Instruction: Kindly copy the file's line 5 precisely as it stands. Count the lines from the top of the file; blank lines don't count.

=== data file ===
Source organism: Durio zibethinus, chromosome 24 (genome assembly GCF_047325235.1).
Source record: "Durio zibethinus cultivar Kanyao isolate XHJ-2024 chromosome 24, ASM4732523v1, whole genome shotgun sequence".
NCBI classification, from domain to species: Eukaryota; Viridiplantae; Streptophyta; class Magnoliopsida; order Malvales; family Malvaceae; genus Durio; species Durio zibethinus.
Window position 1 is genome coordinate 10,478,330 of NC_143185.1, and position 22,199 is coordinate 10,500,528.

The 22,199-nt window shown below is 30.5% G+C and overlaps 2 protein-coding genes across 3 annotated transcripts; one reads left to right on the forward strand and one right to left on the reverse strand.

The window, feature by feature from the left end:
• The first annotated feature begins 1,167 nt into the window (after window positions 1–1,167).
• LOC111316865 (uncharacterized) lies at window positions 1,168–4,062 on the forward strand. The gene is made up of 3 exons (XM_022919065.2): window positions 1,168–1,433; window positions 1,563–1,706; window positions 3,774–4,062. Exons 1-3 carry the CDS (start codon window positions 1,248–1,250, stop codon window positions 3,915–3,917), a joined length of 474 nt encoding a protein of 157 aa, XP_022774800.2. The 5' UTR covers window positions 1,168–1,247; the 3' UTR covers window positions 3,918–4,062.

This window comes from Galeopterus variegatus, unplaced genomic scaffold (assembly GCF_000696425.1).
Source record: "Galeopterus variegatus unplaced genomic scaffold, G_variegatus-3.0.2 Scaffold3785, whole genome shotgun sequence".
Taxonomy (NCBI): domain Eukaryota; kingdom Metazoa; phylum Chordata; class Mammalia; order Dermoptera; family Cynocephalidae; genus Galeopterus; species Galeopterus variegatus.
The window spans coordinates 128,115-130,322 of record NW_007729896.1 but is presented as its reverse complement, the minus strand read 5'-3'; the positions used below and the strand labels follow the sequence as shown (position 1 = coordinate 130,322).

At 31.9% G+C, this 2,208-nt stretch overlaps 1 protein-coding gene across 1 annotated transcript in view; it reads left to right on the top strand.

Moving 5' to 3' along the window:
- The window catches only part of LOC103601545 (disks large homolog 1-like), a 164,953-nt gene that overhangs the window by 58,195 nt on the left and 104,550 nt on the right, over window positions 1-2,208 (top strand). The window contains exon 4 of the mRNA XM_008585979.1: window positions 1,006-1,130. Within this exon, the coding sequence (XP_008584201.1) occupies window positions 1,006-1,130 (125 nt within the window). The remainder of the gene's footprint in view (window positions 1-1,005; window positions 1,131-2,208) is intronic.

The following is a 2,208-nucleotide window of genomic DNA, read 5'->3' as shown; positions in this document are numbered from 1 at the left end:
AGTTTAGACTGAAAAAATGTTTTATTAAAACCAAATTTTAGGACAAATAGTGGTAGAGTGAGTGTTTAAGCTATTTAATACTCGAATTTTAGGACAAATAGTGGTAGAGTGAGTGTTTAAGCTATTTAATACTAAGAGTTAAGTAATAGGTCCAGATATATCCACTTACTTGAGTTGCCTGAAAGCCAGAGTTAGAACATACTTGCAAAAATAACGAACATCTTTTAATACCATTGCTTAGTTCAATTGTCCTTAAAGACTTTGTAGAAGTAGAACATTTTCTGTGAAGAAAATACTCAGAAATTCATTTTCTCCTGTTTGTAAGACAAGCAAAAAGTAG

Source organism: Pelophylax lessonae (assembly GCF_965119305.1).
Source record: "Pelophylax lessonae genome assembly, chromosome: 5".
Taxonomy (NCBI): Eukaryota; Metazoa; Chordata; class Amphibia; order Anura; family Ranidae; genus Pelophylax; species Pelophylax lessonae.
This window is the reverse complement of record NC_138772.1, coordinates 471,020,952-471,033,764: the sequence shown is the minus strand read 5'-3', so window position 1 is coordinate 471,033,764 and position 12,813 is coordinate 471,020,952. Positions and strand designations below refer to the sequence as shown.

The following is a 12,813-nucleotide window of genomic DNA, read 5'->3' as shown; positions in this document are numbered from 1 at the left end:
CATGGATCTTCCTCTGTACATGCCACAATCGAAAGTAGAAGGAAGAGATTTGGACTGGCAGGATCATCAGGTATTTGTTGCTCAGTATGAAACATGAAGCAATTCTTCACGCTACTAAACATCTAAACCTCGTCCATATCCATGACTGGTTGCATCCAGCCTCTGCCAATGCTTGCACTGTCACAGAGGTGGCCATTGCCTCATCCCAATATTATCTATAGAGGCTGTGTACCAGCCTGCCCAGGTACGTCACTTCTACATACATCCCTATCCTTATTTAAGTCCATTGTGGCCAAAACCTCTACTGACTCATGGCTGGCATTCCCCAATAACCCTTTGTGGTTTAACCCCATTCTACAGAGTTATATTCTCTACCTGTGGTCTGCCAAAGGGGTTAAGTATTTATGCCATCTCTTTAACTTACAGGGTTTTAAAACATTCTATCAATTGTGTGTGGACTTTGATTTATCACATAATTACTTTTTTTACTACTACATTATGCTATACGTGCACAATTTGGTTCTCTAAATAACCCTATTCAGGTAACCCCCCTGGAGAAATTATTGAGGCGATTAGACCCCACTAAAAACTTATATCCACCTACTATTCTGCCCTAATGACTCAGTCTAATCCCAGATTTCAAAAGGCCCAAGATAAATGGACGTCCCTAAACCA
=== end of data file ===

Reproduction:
The 22,199-nt window shown below is 30.5% G+C and overlaps 2 protein-coding genes across 3 annotated transcripts; one reads left to right on the forward strand and one right to left on the reverse strand.